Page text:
Japanese Firms and Staying Power

Professor Michael A. Cusumano of the Massachusetts Institute of Technology (MIT) discusses Japan’s rise and decline as an economic superpower at The IAFOR North American Conference on the Social Sciences.

This lecture presents a discussion of Japan’s rise and decline as an economic superpower through the lens of Professor Michael A. Cusumano’s most recent book, titled Staying Power: Six Enduring Principles for Managing Strategy and Innovation in an Uncertain World (Oxford, 2010), written for the Oxford University Clarendon Lectures in Management. The focus is on why it is difficult to identify “best practices” in management and why Japanese firms such as Toyota as well as firms in many nations have had trouble remaining competitive over long periods of time. Japanese firms have done well on some enduring management principles but less well on others. Rather than an absolute decline in performance, however, Professor Cusumano argues that it is mostly improvement by firms in other countries such as the United States, China and Korea over the past 25 years that have led to a relative decline in performance by Japanese firms and the Japanese economy overall.

Professor Cusumano was a Keynote Speaker at The IAFOR North American Conference on the Social Sciences 2014 (NACSS2014) in Providence, Rhode Island, USA.

Professor Michael A. Cusumano

Michael A. Cusumano is the Sloan Management Review Distinguished Professor of Management at the Massachusetts Institute of Technology’s Sloan School of Management, with a joint appointment in the MIT Engineering Systems Division.

He specialises in strategy, product development and entrepreneurship in the computer software industry, as well as automobiles and consumer electronics. He teaches courses on The Software Business and Digital Platforms as well as Advanced Strategic Management.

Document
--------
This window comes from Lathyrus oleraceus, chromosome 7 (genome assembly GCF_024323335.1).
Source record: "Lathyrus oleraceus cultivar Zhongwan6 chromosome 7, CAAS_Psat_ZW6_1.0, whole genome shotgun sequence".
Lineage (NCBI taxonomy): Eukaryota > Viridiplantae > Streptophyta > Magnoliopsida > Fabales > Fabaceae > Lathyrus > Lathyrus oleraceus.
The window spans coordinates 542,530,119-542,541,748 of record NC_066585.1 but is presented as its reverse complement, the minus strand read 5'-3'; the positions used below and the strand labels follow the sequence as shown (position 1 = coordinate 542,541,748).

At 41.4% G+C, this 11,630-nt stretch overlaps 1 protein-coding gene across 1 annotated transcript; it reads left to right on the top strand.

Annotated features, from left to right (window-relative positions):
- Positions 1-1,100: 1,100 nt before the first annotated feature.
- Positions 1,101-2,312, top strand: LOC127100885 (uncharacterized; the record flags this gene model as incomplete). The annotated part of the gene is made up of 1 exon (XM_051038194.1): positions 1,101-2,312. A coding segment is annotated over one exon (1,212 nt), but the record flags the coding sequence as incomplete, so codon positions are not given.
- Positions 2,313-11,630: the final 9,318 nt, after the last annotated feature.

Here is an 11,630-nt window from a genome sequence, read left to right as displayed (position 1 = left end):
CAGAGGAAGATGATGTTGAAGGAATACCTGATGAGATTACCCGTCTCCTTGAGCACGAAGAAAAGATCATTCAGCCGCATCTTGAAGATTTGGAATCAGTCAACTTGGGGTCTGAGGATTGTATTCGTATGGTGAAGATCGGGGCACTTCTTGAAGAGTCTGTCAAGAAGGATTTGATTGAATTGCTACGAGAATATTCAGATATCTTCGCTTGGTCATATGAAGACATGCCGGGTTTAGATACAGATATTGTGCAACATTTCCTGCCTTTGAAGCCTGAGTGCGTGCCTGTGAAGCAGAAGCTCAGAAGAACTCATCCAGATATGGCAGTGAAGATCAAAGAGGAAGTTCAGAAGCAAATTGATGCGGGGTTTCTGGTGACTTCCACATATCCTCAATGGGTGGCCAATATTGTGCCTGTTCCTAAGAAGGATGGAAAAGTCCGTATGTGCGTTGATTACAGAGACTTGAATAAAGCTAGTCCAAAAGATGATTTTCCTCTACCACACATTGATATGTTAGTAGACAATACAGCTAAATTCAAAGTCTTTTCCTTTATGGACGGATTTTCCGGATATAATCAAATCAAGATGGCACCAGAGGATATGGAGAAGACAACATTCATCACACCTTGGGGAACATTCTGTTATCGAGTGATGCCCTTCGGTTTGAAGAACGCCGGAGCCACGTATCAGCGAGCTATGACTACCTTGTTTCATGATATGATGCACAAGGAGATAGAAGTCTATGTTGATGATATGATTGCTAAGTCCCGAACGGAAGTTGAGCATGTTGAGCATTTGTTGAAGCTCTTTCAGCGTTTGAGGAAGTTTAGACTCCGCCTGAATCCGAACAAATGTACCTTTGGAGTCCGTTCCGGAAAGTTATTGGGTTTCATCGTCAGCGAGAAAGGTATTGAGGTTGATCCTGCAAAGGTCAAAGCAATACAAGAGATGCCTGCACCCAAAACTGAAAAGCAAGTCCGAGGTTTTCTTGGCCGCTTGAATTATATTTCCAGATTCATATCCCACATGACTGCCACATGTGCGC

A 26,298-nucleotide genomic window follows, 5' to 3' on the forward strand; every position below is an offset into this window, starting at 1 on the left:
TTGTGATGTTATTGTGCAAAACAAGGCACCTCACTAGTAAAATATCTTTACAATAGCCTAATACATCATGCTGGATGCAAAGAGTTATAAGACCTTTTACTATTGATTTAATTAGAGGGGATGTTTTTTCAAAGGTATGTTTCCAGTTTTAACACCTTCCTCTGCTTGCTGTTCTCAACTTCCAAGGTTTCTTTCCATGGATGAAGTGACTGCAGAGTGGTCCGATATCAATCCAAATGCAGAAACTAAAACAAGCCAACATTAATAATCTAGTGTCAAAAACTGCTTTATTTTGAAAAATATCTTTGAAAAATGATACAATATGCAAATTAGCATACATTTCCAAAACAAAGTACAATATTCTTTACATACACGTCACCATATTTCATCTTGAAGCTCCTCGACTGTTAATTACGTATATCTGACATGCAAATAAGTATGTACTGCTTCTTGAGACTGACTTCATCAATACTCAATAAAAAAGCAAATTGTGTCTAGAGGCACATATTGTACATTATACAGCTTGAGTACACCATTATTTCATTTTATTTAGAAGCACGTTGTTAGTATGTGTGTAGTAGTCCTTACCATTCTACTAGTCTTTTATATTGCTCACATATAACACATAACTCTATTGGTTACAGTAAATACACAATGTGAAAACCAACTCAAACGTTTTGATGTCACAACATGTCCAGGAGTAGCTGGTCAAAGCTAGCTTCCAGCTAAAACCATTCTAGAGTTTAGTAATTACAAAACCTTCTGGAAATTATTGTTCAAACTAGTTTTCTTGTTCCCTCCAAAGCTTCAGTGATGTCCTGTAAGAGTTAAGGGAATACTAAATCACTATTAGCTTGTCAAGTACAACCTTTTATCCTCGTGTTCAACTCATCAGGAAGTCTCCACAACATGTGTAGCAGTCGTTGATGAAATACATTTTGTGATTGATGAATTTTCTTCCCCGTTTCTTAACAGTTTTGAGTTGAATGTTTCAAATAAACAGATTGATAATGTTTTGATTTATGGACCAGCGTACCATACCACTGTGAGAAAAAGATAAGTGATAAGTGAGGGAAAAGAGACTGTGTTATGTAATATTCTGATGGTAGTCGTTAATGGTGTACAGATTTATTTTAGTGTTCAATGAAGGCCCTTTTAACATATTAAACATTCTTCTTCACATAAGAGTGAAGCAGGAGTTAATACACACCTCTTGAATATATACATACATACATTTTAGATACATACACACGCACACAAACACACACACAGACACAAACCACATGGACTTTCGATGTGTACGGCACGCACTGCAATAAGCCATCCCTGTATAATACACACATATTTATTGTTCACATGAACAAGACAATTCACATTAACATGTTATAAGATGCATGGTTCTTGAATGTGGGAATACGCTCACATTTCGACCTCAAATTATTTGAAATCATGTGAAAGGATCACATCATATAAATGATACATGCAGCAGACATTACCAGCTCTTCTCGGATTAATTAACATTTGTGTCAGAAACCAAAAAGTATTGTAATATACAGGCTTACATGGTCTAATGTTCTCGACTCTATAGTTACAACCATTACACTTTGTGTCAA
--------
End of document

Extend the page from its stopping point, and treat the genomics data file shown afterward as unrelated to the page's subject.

Cusumano is fluent in Japanese and has lived and worked in Japan for seven years, and received two Fulbright Fellowships and a Japan Foundation Fellowship for studying at Tokyo University. He has been a Visiting Professor at Imperial College, Tokyo University, Hitotsubashi University, the University of St Gallen and Ludwig Maximilians University.

Cusumano has consulted for some 90 companies and organisations around the world, including Alcatel, Amadeus, AOL, ARM, AT&T, BMC Software, Business Objects, Cisco, Ericsson, Fiat, Ford, Fujitsu, GE, Fidelity, Verizon, Hitachi, Huawei, i2 Technologies, IBM, Intel, Lucent, Motorola, NASA, NEC, Nokia, NTT Data, Philips, Robert Bosch, Schlumberger, Siemens, Texas Instruments and Toshiba. He is a former director of Patni Computer Systems (NYSE: PTI, sold to iGate-Apax in 2011 for $1.2 billion) as well as several other public and private companies. He is on the advisory board of Fixstars Corp., a Japanese developer of high-performance computing applications relying on video-game microprocessors and blade servers. He has served as editor-in-chief and chairman of the MIT Sloan Management Review and writes a column on Technology Strategy and Management for Communications of the ACM. He was named one of the most influential people in technology and IT by Silicon.com in 2009.

Cusumano has published 9 books and more than 70 articles. His latest book, Staying Power: Six Enduring Principles for Managing Strategy & Innovation in an Uncertain World (2010, based on the 2009 Oxford Clarendon Lectures), was named one of the top business books of 2011 by Strategy + Business magazine, with translations into Japanese, Chinese, Korean and Italian. The Business of Software (2004) was named one of the best business books of the year by Steve Lohr of The New York Times and is translated into Japanese and Chinese. Microsoft Secrets (1995, with R. Selby), a landmark study of Microsoft’s strategy, organisation and approach to product development, has sold some 150,000 copies in 14 languages. Platform Leadership: How Intel, Microsoft & Cisco Drive Industry Innovation (2002, with A. Gawer) examines the emergence of industry-wide platforms and ecosystem-based competition. Competing on Internet Time: Lessons from Netscape and its Battle with Microsoft (1998, with D. Yoffie), was named one of the top 10 business books of 1998 by Businessweek and played a central role in the Microsoft anti-trust trial. Thinking Beyond Lean (1998, with K. Nobeoka) analyses product development and platform strategies in the auto industry. Cusumano is also co-editor of Strategic Thinking for the Next Economy (2001) and author of Japan’s Software Factories: a Challenge to US Management (1991) and The Japanese Automobile Industry: Technology & Management at Nissan & Toyota (1985).

Michael A. Cusumano received a BA from Princeton in 1976 and a PhD from Harvard in 1984. He completed a postdoctoral fellowship in Production and Operations Management at the Harvard Business School during 1984-86.

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